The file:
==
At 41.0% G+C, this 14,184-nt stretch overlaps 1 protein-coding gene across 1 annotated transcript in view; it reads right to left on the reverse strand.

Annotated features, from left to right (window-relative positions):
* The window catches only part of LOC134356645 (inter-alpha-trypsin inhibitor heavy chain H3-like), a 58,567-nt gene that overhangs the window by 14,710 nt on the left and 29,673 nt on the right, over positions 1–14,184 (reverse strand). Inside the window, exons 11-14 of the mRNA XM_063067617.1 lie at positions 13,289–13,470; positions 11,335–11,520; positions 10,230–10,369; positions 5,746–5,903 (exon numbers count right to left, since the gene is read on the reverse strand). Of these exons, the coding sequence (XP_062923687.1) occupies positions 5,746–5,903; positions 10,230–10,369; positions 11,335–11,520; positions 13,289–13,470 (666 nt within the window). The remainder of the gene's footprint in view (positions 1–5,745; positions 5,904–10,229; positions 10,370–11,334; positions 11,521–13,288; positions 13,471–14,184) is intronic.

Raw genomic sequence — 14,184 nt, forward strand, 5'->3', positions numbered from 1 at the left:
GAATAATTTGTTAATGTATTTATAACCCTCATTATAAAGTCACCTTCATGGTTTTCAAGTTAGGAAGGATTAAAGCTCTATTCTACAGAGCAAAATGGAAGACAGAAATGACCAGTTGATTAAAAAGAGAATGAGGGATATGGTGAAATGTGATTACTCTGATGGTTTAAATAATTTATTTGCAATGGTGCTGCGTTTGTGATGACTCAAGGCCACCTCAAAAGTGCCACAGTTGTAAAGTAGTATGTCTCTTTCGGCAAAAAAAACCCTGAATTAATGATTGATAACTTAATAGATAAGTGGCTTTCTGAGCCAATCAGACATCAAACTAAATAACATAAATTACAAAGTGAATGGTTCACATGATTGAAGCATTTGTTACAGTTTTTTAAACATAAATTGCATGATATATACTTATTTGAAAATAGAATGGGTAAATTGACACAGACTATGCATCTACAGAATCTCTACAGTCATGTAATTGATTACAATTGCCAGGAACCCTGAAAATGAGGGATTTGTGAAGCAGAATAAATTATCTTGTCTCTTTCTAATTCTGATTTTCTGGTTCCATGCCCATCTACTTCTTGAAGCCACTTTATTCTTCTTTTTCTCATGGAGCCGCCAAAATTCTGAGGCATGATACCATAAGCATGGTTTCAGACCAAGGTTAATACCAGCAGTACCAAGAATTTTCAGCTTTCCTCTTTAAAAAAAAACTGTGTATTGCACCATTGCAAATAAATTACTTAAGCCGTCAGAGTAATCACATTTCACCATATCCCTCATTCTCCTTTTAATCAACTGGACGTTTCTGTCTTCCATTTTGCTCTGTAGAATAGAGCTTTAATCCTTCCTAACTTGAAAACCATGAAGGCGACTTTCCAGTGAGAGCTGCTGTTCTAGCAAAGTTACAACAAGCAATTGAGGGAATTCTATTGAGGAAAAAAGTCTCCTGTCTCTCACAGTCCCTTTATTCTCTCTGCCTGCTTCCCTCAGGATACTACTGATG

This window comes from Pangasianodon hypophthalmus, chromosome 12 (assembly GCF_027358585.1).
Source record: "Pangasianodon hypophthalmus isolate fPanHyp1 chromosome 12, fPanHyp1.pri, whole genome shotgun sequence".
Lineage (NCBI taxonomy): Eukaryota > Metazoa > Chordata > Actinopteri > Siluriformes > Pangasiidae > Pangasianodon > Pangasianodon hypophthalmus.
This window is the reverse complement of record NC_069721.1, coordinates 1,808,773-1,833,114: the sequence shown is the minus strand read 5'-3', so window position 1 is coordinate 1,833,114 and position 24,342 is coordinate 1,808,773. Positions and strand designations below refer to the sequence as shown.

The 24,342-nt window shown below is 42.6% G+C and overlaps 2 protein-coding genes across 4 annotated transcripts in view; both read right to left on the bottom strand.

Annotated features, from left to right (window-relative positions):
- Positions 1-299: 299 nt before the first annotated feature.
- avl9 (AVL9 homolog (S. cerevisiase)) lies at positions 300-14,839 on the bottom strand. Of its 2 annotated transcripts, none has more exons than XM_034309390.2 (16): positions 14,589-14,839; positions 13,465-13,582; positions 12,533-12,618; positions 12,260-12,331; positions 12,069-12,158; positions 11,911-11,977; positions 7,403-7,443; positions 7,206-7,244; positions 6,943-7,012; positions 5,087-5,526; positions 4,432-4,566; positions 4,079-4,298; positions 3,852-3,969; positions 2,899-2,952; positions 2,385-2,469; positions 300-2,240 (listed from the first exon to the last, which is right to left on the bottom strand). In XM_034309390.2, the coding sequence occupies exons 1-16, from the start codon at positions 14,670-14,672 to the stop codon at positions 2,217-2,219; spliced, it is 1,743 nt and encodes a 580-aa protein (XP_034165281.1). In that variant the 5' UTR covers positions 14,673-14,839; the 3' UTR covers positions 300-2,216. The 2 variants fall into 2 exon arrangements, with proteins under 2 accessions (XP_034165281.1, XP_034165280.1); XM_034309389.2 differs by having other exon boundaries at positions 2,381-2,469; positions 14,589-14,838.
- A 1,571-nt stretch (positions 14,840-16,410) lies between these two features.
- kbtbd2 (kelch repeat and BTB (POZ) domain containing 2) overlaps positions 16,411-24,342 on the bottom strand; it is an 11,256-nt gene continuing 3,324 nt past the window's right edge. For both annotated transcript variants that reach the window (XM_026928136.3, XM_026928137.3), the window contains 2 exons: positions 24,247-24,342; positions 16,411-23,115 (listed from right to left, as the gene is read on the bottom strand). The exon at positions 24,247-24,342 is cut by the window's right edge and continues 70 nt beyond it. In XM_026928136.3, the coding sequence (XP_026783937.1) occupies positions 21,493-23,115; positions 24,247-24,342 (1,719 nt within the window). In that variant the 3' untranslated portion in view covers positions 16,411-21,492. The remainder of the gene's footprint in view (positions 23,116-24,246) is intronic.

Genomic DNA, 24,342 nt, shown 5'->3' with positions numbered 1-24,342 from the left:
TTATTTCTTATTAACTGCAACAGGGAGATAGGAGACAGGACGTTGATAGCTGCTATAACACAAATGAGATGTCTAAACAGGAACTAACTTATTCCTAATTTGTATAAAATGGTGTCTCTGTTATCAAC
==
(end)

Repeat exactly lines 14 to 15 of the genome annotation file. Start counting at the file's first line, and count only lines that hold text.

- A 1,571-nt stretch (positions 14,840-16,410) lies between these two features.
- kbtbd2 (kelch repeat and BTB (POZ) domain containing 2) overlaps positions 16,411-24,342 on the bottom strand; it is an 11,256-nt gene continuing 3,324 nt past the window's right edge. For both annotated transcript variants that reach the window (XM_026928136.3, XM_026928137.3), the window contains 2 exons: positions 24,247-24,342; positions 16,411-23,115 (listed from right to left, as the gene is read on the bottom strand). The exon at positions 24,247-24,342 is cut by the window's right edge and continues 70 nt beyond it. In XM_026928136.3, the coding sequence (XP_026783937.1) occupies positions 21,493-23,115; positions 24,247-24,342 (1,719 nt within the window). In that variant the 3' untranslated portion in view covers positions 16,411-21,492. The remainder of the gene's footprint in view (positions 23,116-24,246) is intronic.